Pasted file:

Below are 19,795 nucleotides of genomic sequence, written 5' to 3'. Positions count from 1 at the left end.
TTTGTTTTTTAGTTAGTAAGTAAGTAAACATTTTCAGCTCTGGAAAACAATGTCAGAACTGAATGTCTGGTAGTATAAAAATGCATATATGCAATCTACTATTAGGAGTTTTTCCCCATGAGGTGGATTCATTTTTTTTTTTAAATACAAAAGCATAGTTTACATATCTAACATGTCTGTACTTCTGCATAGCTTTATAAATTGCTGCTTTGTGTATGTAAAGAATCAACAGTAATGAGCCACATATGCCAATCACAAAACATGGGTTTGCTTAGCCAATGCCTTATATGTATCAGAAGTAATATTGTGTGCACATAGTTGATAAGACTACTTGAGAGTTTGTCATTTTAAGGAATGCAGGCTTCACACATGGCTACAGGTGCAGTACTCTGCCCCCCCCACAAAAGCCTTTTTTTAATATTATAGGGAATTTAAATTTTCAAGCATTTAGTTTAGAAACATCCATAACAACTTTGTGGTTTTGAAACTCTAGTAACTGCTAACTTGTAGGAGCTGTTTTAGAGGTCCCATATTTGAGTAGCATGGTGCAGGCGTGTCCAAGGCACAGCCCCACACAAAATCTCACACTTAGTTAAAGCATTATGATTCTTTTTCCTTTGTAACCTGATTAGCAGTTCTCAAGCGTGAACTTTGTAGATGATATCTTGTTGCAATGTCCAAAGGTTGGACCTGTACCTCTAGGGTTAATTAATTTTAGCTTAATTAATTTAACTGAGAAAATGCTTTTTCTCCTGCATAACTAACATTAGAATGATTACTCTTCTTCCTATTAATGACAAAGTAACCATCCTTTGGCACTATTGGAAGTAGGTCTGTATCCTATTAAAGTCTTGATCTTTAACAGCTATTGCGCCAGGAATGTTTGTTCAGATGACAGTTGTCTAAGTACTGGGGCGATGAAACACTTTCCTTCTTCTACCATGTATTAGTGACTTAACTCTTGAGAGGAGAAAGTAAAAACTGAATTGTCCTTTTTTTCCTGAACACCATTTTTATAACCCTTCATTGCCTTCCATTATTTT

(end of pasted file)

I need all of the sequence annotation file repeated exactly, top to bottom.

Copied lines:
Below are 19,795 nucleotides of genomic sequence, written 5' to 3'. Positions count from 1 at the left end.
TTTGTTTTTTAGTTAGTAAGTAAGTAAACATTTTCAGCTCTGGAAAACAATGTCAGAACTGAATGTCTGGTAGTATAAAAATGCATATATGCAATCTACTATTAGGAGTTTTTCCCCATGAGGTGGATTCATTTTTTTTTTTAAATACAAAAGCATAGTTTACATATCTAACATGTCTGTACTTCTGCATAGCTTTATAAATTGCTGCTTTGTGTATGTAAAGAATCAACAGTAATGAGCCACATATGCCAATCACAAAACATGGGTTTGCTTAGCCAATGCCTTATATGTATCAGAAGTAATATTGTGTGCACATAGTTGATAAGACTACTTGAGAGTTTGTCATTTTAAGGAATGCAGGCTTCACACATGGCTACAGGTGCAGTACTCTGCCCCCCCCACAAAAGCCTTTTTTTAATATTATAGGGAATTTAAATTTTCAAGCATTTAGTTTAGAAACATCCATAACAACTTTGTGGTTTTGAAACTCTAGTAACTGCTAACTTGTAGGAGCTGTTTTAGAGGTCCCATATTTGAGTAGCATGGTGCAGGCGTGTCCAAGGCACAGCCCCACACAAAATCTCACACTTAGTTAAAGCATTATGATTCTTTTTCCTTTGTAACCTGATTAGCAGTTCTCAAGCGTGAACTTTGTAGATGATATCTTGTTGCAATGTCCAAAGGTTGGACCTGTACCTCTAGGGTTAATTAATTTTAGCTTAATTAATTTAACTGAGAAAATGCTTTTTCTCCTGCATAACTAACATTAGAATGATTACTCTTCTTCCTATTAATGACAAAGTAACCATCCTTTGGCACTATTGGAAGTAGGTCTGTATCCTATTAAAGTCTTGATCTTTAACAGCTATTGCGCCAGGAATGTTTGTTCAGATGACAGTTGTCTAAGTACTGGGGCGATGAAACACTTTCCTTCTTCTACCATGTATTAGTGACTTAACTCTTGAGAGGAGAAAGTAAAAACTGAATTGTCCTTTTTTTCCTGAACACCATTTTTATAACCCTTCATTGCCTTCCATTATTTT